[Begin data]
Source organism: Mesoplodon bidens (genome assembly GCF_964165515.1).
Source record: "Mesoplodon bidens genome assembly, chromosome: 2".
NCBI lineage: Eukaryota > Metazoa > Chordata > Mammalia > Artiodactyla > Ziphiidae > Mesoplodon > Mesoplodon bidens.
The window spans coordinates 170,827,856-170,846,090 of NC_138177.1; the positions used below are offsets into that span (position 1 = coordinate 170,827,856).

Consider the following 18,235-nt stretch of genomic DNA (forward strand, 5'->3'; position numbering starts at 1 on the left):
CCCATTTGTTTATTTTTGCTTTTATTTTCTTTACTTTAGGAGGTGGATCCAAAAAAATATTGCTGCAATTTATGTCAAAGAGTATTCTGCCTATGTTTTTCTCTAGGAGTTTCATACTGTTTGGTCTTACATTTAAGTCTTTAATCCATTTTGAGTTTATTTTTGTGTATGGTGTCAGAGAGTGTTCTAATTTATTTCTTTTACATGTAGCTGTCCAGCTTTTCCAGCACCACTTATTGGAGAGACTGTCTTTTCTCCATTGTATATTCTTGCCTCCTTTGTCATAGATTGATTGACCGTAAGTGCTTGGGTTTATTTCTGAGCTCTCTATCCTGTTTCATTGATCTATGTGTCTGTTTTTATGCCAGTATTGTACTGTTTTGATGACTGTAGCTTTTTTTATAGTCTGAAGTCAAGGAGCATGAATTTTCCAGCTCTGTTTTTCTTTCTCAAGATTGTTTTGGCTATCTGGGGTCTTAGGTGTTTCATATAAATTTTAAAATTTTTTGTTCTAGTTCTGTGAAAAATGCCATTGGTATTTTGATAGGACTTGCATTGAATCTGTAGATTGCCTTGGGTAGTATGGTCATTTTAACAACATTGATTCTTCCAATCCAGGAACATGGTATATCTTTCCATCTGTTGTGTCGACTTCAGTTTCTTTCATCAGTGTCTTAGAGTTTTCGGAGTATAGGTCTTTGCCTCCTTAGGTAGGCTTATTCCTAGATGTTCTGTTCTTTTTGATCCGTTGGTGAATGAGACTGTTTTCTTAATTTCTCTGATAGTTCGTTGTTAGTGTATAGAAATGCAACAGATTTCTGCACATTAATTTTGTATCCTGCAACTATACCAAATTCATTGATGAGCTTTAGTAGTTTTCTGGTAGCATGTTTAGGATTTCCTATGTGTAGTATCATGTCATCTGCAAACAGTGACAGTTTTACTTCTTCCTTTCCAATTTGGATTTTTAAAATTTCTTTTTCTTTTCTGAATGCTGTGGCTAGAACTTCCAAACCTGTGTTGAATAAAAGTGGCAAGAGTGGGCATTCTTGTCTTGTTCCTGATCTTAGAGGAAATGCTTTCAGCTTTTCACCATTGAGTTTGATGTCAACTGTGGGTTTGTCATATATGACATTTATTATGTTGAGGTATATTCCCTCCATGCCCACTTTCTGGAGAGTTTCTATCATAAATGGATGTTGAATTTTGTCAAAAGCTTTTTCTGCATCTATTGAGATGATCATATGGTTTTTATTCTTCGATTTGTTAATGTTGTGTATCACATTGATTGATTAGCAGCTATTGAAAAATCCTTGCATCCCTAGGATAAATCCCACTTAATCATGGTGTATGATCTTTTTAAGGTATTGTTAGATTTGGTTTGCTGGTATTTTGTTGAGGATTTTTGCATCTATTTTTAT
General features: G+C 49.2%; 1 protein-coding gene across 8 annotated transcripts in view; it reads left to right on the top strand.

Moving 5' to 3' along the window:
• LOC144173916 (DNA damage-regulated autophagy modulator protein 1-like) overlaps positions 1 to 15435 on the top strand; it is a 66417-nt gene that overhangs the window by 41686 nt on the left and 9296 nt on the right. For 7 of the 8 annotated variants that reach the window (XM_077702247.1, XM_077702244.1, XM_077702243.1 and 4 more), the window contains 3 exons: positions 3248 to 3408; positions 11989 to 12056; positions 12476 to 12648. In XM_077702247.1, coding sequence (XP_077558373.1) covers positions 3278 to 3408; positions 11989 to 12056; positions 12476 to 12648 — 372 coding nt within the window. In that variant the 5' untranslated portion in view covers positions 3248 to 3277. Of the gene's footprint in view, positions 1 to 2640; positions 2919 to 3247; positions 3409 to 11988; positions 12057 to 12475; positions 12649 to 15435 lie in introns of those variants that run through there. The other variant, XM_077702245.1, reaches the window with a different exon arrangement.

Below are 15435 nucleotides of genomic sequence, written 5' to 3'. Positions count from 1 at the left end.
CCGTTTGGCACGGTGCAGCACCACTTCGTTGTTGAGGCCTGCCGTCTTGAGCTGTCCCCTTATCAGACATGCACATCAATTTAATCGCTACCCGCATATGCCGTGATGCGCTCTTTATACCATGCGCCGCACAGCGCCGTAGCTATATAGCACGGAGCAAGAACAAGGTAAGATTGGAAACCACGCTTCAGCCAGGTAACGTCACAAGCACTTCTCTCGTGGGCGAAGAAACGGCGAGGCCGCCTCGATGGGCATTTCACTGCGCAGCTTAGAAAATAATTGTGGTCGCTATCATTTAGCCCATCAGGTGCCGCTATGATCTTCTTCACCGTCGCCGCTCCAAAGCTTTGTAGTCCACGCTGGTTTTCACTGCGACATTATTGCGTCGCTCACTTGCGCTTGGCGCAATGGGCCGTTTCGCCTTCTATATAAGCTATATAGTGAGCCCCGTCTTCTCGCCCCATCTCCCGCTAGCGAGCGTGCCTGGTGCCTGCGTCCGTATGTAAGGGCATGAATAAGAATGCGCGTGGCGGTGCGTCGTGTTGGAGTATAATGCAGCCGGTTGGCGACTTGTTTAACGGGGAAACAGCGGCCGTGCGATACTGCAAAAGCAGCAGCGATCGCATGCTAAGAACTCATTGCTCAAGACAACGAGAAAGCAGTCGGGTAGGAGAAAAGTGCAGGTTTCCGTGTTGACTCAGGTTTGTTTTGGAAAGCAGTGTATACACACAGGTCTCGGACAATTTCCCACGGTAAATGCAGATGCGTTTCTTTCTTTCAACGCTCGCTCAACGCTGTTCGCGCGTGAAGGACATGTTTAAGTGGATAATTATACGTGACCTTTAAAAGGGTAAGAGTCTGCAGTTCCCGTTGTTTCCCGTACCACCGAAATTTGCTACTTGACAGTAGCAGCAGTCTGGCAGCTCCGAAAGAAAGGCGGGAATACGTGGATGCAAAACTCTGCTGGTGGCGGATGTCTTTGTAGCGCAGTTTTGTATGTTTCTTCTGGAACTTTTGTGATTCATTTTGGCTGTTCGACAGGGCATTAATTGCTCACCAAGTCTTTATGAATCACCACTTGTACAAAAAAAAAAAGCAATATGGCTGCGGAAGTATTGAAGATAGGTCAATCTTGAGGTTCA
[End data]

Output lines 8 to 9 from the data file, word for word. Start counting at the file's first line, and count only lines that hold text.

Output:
Moving 5' to 3' along the window:
• LOC144173916 (DNA damage-regulated autophagy modulator protein 1-like) overlaps positions 1 to 15435 on the top strand; it is a 66417-nt gene that overhangs the window by 41686 nt on the left and 9296 nt on the right. For 7 of the 8 annotated variants that reach the window (XM_077702247.1, XM_077702244.1, XM_077702243.1 and 4 more), the window contains 3 exons: positions 3248 to 3408; positions 11989 to 12056; positions 12476 to 12648. In XM_077702247.1, coding sequence (XP_077558373.1) covers positions 3278 to 3408; positions 11989 to 12056; positions 12476 to 12648 — 372 coding nt within the window. In that variant the 5' untranslated portion in view covers positions 3248 to 3277. Of the gene's footprint in view, positions 1 to 2640; positions 2919 to 3247; positions 3409 to 11988; positions 12057 to 12475; positions 12649 to 15435 lie in introns of those variants that run through there. The other variant, XM_077702245.1, reaches the window with a different exon arrangement.